Key Dem Urged NYT Reporter against Running Warrantless Wiretapping Story

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Here’s another nugget from Eric Lichtblau’s new book.

It’s well known that The New York Times held the story about the warrantless wiretapping program for more than a year. A concerted lobbying campaign by the administration at first convinced editors at the Times not to run the story in late 2004. But Lichtblau adds a new detail about how one of the few Democrats who had been briefed on the program seemed to take the administration’s side of things.

The administration’s main contention (beyond lying about there being no dissent about the legality of the program) was that reporting the existence of the program would compromise it and tip off the terrorists. In his book, Lichtblau tells how a few months after the story was held, he happened to be covering a House hearing where he heard Rep. Jane Harman (D-CA) argue passionately for stronger civil liberties safeguards in the reauthorization of the Patriot Act.

Lichtblau saw this as an opportunity to question Harman about the warrantless wiretapping program, since Harman, as a member of the “gang of eight,” was one of the four Democrats who’d been briefed on it. He writes:

I approached Harman with notepad in hand and told her that I’d been involved in our reporting the year before on the NSA eavesdropping program. “I’m trying to square what I heard in there,” I said, “with what we know about that program.” Harman’s golden California tan turned a brighter shade of red. She knew exactly what I was talking about. Shooing away her aides, she grabbed me by the arm and drew me a few feet away to a more remote section of the Capitol corridor.

“You should not be talking about that here,” she scolded me in a whisper. “They don’t even know about that,” she said, gesturing to her aides, who were now looking on at the conversation with obvious befuddlement. “The Times did the right thing by not publishing that story,” she continued. I wanted to understand her position. What intelligence capabilities would be lost by informing the public about something the terrorists already knew – namely, that the government was listening to them? I asked her. Harman wouldn’t bite. “This is a valuable program, and it would be compromised,” she said. I tried to get into some of the details of the program and get a better understanding of why the administration asserted that it couldn’t be operated within the confines of the courts. Harman wouldn’t go there either. “This is a valuable program,” she repeated. This was clearly as far as she was willing to take the conversation, and we didn’t speak again until months later, after the NSA story had already run. By then, Harman’s position had undergone a dramatic transformation. When the story broke publicly, she was among the first in line on Capitol Hill to denounce the administration’s handling of the wiretapping program, declaring that what the NSA was doing could have been done under the existing FISA law.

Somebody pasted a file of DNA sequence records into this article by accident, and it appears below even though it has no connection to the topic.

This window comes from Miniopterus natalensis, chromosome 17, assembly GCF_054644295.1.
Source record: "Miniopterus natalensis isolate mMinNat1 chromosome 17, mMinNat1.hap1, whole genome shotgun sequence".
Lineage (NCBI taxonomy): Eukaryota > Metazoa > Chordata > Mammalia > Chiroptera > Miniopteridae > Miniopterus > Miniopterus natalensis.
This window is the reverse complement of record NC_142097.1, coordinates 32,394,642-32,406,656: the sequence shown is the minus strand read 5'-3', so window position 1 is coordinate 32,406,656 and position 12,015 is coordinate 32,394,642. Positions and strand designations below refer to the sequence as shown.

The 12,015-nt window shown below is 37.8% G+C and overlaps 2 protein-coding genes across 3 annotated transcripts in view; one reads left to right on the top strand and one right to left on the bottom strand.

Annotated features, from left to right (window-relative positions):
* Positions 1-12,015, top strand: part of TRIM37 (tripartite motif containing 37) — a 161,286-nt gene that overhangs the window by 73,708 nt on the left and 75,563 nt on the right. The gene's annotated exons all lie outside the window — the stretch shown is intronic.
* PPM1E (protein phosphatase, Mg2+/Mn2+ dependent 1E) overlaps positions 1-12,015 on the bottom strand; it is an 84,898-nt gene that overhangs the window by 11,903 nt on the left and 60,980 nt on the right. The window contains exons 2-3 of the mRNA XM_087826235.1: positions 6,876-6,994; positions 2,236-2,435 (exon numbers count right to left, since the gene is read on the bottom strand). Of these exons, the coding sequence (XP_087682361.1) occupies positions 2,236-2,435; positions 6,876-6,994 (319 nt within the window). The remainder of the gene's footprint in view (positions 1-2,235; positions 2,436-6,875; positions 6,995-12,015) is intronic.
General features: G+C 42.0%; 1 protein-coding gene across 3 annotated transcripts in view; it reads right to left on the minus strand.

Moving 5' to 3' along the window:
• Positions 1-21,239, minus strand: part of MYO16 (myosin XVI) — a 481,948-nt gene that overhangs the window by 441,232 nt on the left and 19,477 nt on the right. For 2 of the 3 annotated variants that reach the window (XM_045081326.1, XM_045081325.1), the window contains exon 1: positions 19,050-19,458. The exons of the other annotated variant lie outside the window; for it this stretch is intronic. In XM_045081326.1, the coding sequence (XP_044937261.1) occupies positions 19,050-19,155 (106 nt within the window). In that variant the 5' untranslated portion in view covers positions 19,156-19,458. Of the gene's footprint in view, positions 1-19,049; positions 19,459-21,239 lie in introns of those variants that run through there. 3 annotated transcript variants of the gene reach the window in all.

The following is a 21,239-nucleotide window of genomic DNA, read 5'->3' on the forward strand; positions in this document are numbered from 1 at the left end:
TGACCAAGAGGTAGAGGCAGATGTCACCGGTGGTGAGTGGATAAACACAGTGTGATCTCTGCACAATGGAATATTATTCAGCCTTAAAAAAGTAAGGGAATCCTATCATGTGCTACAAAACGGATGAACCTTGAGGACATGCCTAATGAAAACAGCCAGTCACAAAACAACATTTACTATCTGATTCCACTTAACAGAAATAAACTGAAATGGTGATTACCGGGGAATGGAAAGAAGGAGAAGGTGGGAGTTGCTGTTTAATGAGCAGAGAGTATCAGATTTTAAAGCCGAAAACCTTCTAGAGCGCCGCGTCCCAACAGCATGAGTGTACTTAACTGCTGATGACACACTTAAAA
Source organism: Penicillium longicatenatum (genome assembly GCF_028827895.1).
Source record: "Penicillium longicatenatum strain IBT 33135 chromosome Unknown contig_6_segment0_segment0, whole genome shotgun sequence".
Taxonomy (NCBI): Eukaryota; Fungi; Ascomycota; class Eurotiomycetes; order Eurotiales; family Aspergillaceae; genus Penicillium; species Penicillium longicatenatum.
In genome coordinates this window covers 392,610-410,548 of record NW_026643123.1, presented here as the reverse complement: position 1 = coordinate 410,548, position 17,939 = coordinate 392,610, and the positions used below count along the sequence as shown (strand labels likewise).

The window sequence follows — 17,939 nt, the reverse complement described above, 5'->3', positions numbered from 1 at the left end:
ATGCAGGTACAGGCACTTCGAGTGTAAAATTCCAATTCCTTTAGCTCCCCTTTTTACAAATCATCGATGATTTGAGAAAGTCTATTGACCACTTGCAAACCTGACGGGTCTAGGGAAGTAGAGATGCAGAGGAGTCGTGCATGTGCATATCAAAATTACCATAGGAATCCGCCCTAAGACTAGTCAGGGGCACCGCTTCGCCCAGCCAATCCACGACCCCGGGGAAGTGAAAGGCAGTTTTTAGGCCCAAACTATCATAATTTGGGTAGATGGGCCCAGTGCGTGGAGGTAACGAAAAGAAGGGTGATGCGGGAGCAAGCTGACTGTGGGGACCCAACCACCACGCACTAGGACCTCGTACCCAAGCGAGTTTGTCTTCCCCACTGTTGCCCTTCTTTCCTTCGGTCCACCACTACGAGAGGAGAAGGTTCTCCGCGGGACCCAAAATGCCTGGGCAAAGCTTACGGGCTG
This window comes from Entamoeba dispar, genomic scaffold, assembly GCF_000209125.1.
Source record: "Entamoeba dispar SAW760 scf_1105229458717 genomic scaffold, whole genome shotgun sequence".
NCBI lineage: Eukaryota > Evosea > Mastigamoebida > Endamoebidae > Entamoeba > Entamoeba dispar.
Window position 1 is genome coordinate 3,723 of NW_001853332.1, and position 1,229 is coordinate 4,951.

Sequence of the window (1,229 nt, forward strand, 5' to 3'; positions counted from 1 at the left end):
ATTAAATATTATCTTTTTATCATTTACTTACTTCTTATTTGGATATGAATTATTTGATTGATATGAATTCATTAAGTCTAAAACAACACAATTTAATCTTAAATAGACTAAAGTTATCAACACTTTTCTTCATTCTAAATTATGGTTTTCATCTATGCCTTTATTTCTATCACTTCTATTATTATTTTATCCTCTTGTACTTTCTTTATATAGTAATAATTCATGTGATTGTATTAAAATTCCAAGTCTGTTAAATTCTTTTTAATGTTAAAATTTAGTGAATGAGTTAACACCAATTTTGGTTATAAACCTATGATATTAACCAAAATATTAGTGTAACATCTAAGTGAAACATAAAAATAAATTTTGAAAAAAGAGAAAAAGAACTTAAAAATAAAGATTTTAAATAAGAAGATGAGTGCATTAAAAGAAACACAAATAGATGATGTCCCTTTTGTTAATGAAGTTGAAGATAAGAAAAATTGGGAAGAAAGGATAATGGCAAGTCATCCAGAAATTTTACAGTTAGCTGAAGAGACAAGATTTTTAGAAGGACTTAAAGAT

Harman did say in an appearance on Meet The Press in 2006, after the story broke, that she “deplored” the leak that led to the Times story. But she said that the president’s public confirmation of the program’s existence after the Times story had allowed her to consult with “constitutional experts, the former general counsel of the CIA, some of the excellent staff on the House Intelligence Committee.” She continued: “then I learned, although I’m a trained lawyer, about some of the serious legal issues that I have been raising ever since.”